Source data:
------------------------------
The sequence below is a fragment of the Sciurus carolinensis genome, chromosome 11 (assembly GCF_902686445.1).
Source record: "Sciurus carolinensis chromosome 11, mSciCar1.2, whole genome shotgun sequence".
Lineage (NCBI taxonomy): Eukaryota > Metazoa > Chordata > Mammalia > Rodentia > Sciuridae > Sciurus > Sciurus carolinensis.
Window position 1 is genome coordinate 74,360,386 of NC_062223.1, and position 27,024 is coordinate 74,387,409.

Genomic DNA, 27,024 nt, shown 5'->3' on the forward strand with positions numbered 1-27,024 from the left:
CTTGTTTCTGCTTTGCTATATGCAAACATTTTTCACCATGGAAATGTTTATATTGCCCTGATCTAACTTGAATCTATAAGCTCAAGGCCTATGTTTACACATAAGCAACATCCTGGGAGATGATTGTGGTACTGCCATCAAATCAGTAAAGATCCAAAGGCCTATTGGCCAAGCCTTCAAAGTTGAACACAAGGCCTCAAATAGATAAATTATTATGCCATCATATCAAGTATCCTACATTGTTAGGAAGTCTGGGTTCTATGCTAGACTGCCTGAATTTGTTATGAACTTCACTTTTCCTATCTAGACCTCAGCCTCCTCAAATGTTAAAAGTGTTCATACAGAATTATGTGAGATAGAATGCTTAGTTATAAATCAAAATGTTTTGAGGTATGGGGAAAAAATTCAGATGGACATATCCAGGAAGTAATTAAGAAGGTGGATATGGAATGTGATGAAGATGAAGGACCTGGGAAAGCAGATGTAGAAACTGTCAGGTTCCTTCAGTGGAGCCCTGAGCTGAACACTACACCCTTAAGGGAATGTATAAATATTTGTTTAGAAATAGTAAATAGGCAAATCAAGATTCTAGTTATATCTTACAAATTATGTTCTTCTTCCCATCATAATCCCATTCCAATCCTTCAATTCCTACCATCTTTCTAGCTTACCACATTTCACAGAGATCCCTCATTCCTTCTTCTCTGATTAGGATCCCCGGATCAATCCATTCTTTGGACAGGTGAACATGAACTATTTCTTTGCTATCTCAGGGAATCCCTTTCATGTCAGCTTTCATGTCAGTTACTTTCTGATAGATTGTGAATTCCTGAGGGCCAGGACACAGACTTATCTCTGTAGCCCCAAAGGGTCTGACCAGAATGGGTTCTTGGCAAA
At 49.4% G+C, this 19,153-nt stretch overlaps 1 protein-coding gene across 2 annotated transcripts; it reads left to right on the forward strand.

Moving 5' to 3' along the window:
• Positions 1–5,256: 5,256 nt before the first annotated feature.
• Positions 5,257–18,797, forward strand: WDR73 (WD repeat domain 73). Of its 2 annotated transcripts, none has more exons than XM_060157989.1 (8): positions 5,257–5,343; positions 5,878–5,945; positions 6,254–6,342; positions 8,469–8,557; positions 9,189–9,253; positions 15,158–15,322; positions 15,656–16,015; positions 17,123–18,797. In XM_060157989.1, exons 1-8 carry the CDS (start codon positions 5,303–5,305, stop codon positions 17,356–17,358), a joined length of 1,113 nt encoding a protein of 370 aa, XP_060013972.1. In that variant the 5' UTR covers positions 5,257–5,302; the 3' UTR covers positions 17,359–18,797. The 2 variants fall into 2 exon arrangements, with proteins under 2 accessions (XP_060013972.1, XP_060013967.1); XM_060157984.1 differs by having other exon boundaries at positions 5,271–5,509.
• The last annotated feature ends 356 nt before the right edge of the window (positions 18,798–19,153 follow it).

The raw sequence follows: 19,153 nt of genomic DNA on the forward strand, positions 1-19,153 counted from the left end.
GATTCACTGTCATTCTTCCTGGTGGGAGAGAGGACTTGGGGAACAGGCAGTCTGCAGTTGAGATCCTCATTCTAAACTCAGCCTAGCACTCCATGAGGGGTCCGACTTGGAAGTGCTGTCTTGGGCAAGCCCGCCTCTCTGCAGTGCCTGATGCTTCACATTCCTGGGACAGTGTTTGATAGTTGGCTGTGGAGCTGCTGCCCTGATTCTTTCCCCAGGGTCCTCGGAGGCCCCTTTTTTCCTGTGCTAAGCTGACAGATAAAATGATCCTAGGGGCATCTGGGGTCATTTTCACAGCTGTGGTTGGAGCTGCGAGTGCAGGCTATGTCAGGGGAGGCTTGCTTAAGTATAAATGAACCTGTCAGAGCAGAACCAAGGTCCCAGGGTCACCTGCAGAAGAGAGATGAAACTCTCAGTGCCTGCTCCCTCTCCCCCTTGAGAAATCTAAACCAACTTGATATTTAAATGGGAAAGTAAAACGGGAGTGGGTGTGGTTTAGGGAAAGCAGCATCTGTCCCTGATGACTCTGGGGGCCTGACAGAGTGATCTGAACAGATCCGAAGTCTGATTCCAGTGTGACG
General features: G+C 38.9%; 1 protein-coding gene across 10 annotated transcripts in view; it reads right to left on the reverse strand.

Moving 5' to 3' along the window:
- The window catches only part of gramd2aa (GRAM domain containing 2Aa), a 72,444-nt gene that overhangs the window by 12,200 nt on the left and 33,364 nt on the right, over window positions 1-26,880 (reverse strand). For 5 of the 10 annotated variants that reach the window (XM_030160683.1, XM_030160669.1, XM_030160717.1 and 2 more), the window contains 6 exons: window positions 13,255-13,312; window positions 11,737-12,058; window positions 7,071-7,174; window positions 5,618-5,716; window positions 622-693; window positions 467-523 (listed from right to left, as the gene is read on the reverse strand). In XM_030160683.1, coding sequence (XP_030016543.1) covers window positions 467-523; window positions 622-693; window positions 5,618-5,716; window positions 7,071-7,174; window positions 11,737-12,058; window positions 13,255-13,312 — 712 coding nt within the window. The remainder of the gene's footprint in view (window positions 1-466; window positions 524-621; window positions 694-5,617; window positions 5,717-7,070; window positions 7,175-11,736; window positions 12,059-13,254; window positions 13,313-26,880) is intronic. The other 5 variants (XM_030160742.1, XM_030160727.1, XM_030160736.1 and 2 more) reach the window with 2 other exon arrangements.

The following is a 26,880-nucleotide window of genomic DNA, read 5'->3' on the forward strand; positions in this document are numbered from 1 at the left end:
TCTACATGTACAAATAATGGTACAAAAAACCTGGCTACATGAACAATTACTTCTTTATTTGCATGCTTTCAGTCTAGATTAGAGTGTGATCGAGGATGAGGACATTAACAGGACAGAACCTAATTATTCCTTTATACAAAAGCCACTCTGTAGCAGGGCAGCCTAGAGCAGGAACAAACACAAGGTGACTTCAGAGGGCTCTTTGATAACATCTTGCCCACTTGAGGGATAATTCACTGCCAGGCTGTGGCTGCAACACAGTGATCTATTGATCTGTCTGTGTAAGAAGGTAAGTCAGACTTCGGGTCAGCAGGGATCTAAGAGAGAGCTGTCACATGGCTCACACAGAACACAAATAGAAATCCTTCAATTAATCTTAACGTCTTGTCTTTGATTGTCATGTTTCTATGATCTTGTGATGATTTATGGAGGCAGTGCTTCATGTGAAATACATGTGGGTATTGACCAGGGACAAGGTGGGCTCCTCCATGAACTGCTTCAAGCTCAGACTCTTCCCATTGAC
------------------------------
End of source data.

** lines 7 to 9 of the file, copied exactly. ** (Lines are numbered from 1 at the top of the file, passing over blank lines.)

At 49.4% G+C, this 19,153-nt stretch overlaps 1 protein-coding gene across 2 annotated transcripts; it reads left to right on the forward strand.

Moving 5' to 3' along the window:
• Positions 1–5,256: 5,256 nt before the first annotated feature.